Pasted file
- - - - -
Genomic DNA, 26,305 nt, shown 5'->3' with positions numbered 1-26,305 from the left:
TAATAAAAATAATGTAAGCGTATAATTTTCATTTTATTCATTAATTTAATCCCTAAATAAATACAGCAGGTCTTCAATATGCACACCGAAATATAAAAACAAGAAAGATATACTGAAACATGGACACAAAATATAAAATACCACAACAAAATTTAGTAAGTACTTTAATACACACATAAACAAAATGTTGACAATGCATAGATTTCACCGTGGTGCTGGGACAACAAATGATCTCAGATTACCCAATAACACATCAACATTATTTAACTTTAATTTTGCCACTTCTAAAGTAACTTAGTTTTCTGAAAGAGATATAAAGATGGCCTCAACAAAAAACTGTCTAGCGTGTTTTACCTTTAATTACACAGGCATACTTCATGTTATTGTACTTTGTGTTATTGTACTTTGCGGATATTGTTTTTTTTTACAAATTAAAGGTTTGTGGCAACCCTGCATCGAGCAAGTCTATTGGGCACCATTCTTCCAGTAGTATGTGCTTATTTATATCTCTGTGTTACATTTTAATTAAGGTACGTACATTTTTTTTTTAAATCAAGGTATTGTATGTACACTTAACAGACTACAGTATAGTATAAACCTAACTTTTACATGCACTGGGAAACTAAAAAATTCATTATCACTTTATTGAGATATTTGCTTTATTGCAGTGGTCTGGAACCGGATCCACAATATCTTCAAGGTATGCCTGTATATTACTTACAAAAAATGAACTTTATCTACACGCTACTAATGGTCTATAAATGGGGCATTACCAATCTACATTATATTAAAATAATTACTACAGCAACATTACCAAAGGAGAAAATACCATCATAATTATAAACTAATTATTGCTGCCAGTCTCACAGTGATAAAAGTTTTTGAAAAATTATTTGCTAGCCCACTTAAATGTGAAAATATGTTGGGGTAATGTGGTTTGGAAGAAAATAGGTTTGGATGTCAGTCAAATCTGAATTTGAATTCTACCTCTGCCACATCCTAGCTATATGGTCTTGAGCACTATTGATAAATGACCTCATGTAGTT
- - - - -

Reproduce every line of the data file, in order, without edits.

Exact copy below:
Genomic DNA, 26,305 nt, shown 5'->3' with positions numbered 1-26,305 from the left:
TAATAAAAATAATGTAAGCGTATAATTTTCATTTTATTCATTAATTTAATCCCTAAATAAATACAGCAGGTCTTCAATATGCACACCGAAATATAAAAACAAGAAAGATATACTGAAACATGGACACAAAATATAAAATACCACAACAAAATTTAGTAAGTACTTTAATACACACATAAACAAAATGTTGACAATGCATAGATTTCACCGTGGTGCTGGGACAACAAATGATCTCAGATTACCCAATAACACATCAACATTATTTAACTTTAATTTTGCCACTTCTAAAGTAACTTAGTTTTCTGAAAGAGATATAAAGATGGCCTCAACAAAAAACTGTCTAGCGTGTTTTACCTTTAATTACACAGGCATACTTCATGTTATTGTACTTTGTGTTATTGTACTTTGCGGATATTGTTTTTTTTTACAAATTAAAGGTTTGTGGCAACCCTGCATCGAGCAAGTCTATTGGGCACCATTCTTCCAGTAGTATGTGCTTATTTATATCTCTGTGTTACATTTTAATTAAGGTACGTACATTTTTTTTTTAAATCAAGGTATTGTATGTACACTTAACAGACTACAGTATAGTATAAACCTAACTTTTACATGCACTGGGAAACTAAAAAATTCATTATCACTTTATTGAGATATTTGCTTTATTGCAGTGGTCTGGAACCGGATCCACAATATCTTCAAGGTATGCCTGTATATTACTTACAAAAAATGAACTTTATCTACACGCTACTAATGGTCTATAAATGGGGCATTACCAATCTACATTATATTAAAATAATTACTACAGCAACATTACCAAAGGAGAAAATACCATCATAATTATAAACTAATTATTGCTGCCAGTCTCACAGTGATAAAAGTTTTTGAAAAATTATTTGCTAGCCCACTTAAATGTGAAAATATGTTGGGGTAATGTGGTTTGGAAGAAAATAGGTTTGGATGTCAGTCAAATCTGAATTTGAATTCTACCTCTGCCACATCCTAGCTATATGGTCTTGAGCACTATTGATAAATGACCTCATGTAGTT